James Young sits with guitar in his classroom

James Young, sixth-grade musical theatre teacher at Johnson-Wabash Sixth Grade Center, was named the 2022 Missouri Teacher of the Year. Young, a graduate of the UMSL College of Education, leads an innovative musical theater program, where students learn basic music theory concepts but also how to project self-confidence and be their best selves. (Photo by August Jennewein)

Months ago, James Young was shocked to learn he had been named the Ferguson-Florissant School District’s 2021-2022 Teacher of the year.

Young, a University of Missouri–St. Louis College of Education graduate and sixth-grade musical theater teacher at Johnson-Wabash Sixth Grade Center, was equally surprised, but grateful, this month when the Missouri Department of Elementary and Secondary Education named him the 2022 Missouri Teacher of the Year.

“I’m very honored,” Young said of the recognition. “I’m honored to be able to represent UMSL. I’m honored to represent Ferguson-Florissant and the communities surrounding it. I’m honored to represent my family. I really feel a lot of love, support and encouragement from everyone who has been involved.”

UMSL alumni have been well represented amongst Missouri Teacher of the Year winners recently. Young is the third Triton to win the top honor in the past five years.

Darrion Cockrell, a physical education teacher at Crestwood Elementary School, was the most recent winner, while Shelly Parks, an English teacher at Francis Howell North High School, took home the honor for the 2018-2019 school year.

“I’m not surprised that we have had several UMSL alumni named Missouri Teacher of the Year,” said Nancy Singer, associate dean in the College of Education. “Our teacher education program prepares quality educators to reach all children no matter where our graduates teach. James Young is an example of the kind of enthusiastic, versatile educator who is ready to share his knowledge and his passion with all children.”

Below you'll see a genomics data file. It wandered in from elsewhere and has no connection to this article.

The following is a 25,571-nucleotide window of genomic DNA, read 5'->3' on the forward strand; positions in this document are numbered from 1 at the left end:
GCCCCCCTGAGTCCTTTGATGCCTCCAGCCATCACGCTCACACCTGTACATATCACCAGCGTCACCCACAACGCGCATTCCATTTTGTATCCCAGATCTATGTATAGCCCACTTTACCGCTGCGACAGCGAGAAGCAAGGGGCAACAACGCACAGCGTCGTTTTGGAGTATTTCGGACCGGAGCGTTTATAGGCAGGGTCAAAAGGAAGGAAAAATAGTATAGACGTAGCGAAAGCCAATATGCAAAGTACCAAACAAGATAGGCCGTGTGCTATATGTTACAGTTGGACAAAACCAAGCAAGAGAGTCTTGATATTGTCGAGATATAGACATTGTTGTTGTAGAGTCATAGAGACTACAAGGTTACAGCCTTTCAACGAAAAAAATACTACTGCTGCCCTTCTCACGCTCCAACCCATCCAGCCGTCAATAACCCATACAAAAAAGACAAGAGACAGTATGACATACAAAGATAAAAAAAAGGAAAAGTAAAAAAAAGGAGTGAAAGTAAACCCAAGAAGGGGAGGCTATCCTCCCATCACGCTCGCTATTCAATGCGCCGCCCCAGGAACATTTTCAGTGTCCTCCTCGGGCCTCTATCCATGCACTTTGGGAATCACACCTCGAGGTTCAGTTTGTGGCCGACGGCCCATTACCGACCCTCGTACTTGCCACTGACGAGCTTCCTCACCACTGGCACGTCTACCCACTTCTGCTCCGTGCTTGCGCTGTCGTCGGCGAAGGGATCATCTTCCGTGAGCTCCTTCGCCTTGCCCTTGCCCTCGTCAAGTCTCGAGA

Young’s teaching career has spanned 14 years – most of which has been in FFSD. At Johnson-Wabash, he has been a guitar teacher and the co-leader of an innovative musical theatre program. The class focuses on musical theater productions, but students also learn breathing exercises, vocal warm-ups and techniques and some basic music theory concepts.

Young was enjoying his lunch break when he found out he had won the district-level award. Superintendent Joseph S. Davis and fellow Johnson-Wabash teachers barged into his classroom with balloons and an Edible Arrangement.

This time, though, there was a bit more deception involved in delivering the good news.

Principal Tangie Francwar came to Young early in the day with a unique request. She asked that he lead a “restorative circle,” an exercise meant to build community among students, during one of his afternoon classes.

Francwar claimed it was because administrators from the school district would be in the building that day, and they wanted to see how the exercise worked.

“It was literally in the middle of that,” he said. “We were in the middle of class, and in comes Darrion Cockrell and my superintendent with balloons and flowers. ‘Wow’ is all I could say. It was amazing to me. I was surprised.”

Young recalled that he was jumping up and down when he won building-level Teacher of the Year at Johnson-Wabash, but he never expected to get this far. As he subsequently won FFSD Teacher of the Year, Regional Teacher of the Year and then became a semifinalist for the statewide award, he set out to enjoy the journey even if he didn’t win.

“At each level, I was surprised, excited, grateful to be considered for the next level,” he said. “It’s hard to describe, but it’s almost disbelief. ‘Wow, I really made the next level. Well, I’ll do my best, and we’ll see what happens.’ That’s what it’s been like until now.”

Now that he has won, Young is eager to be a representative for all the hard-working educators throughout the state.

“I’m excited and look forward to serving this next year,” he said.


Read more about James Young: blogs.umsl.edu/news/2021/07/30/james-young-teacher-year/

Burk Krohe

Burk Krohe